Yesterday I wrote about the Grand Central/Swivel makeover, and a via PaidContent.org reference about my post was directed to Byrne Reese's blog. He worked at Grand Central Communications from September 2000 to August 2004. His last job at the company was director of product management. He's now manager of platform technologies at TypePad. Reese was invited to test drive Swivel and posted his impressions on his blog. The former employee (which means he's not completely objective) started out his drive expecting to see a "Grand Central-don't-look-at-the-man-behind-the-curtain-Demo" with which he had become all too familiar. Instead he was surprised and impressed by the serivce:
There is real utility (and value) in Swivel. The utility became apparent when I first started entering in my credentials for AdSense, Amazon Associates, my weblog URL, etc. The value slapped me in the face when I saw the reports for the first time. It was nothing short of a "wow" moment. I had never thought of looking at my revenue before... I mean really look at it. Usually I just glance at the numbers in AdSense, give myself a pat on the back that someone even visits my site at all, and then move on. But Swivel shows me all the possibility and promise latent into the blogs I put so much effort into. And it shows it to me all in one place. The convenience alone of seeing all my stats in one place is why I will use your product!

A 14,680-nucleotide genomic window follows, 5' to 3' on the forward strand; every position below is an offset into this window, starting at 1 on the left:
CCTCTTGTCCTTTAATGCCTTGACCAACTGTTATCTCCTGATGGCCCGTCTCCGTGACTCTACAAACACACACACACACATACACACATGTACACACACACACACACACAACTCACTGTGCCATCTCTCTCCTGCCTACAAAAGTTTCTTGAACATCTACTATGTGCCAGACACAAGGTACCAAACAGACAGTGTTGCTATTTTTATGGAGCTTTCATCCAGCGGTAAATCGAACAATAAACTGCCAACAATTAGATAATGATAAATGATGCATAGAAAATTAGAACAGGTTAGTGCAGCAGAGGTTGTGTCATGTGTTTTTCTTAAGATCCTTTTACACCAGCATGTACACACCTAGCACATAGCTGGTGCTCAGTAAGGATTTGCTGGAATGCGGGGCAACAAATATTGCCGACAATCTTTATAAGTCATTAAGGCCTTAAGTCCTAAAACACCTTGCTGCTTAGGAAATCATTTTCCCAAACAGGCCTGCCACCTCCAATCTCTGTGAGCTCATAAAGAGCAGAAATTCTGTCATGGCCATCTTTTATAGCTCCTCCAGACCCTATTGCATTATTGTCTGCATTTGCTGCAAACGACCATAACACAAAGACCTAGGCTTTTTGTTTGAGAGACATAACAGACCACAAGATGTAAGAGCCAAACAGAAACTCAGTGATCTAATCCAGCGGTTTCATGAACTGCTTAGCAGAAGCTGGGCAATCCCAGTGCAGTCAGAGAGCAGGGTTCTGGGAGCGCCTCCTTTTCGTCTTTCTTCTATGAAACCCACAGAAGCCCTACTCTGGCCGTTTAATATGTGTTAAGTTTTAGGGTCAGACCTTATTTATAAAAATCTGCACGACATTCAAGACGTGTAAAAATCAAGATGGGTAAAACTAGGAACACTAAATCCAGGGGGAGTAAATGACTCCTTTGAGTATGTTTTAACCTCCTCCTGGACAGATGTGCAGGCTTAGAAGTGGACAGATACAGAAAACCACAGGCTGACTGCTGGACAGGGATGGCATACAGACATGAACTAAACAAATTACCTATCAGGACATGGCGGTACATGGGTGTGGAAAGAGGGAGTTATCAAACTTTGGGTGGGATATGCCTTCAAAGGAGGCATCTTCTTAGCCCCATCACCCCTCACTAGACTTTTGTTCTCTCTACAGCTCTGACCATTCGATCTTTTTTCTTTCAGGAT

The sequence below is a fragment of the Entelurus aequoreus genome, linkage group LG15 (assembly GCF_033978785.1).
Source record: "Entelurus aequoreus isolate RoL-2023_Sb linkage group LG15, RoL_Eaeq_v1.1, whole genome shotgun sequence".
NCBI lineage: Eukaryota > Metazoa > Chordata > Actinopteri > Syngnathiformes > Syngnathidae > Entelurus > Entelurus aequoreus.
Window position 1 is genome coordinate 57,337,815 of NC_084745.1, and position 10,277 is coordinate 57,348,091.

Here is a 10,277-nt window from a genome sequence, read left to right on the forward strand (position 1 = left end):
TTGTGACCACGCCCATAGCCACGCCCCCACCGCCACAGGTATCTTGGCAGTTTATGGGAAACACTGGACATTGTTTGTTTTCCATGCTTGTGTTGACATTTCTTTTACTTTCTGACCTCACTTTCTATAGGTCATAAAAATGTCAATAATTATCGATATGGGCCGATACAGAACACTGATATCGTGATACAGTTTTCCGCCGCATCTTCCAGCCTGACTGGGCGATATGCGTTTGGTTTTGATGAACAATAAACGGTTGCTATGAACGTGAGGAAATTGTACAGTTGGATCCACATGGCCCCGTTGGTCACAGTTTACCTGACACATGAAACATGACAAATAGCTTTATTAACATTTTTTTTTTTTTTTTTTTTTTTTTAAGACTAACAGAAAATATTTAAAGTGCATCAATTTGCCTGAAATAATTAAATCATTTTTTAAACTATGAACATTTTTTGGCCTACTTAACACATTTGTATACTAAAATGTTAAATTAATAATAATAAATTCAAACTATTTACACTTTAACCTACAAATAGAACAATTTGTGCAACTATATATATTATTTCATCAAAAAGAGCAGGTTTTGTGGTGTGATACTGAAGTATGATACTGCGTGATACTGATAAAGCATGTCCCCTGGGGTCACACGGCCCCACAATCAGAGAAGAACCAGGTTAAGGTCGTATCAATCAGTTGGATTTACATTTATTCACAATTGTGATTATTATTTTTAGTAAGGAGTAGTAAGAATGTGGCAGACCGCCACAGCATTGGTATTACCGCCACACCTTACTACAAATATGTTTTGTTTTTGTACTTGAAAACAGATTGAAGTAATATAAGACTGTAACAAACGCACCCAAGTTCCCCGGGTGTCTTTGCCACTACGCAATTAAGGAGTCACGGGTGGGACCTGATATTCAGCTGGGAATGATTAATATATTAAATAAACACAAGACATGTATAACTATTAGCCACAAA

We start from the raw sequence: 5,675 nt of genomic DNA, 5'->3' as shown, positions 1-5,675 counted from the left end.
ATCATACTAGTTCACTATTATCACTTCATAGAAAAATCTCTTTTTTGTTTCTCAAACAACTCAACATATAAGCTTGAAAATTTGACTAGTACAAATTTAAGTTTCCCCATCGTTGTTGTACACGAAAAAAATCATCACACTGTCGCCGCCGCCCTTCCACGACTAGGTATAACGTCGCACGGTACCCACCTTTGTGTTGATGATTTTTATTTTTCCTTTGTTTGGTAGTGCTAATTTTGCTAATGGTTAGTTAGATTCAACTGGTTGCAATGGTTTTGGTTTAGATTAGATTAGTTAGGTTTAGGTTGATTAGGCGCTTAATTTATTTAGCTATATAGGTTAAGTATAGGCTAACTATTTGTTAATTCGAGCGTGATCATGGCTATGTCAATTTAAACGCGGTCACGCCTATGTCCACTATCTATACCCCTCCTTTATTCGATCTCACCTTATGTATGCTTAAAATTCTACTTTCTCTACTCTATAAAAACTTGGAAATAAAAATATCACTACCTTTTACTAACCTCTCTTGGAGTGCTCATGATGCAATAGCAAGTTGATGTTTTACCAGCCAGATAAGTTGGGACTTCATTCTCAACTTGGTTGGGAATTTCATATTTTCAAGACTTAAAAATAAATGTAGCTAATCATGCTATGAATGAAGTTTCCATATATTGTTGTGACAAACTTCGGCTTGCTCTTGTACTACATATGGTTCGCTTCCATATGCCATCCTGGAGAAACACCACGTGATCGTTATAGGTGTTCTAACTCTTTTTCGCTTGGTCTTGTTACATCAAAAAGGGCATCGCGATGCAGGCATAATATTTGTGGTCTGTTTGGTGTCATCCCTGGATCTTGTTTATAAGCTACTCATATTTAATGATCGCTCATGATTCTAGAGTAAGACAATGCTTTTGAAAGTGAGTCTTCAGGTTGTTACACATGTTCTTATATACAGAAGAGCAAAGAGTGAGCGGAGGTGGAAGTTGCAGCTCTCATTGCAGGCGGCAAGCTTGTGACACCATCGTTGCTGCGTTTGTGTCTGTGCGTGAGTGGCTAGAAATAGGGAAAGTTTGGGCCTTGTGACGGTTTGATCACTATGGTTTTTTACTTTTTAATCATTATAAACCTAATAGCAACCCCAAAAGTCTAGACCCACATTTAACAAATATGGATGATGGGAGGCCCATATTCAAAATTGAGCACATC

Reese offers his suggestions for improving the user interface, data access, reporting and integrating with more data providers, such as Feedburner and Technorati. So, you have a former employee who starts out with a predisposition toward smoke and mirrors and ends up with a lot of positive things to say about Swivel. As Reese, suggests, Grand Central/Swivel should have blog to engage with its potential audience, and I would like a response on my queries to Grand Central CEO Halsey Minor. A transparency note: CNET, where I work, and its CEO Shelby Bonnie were investors in Grand Central.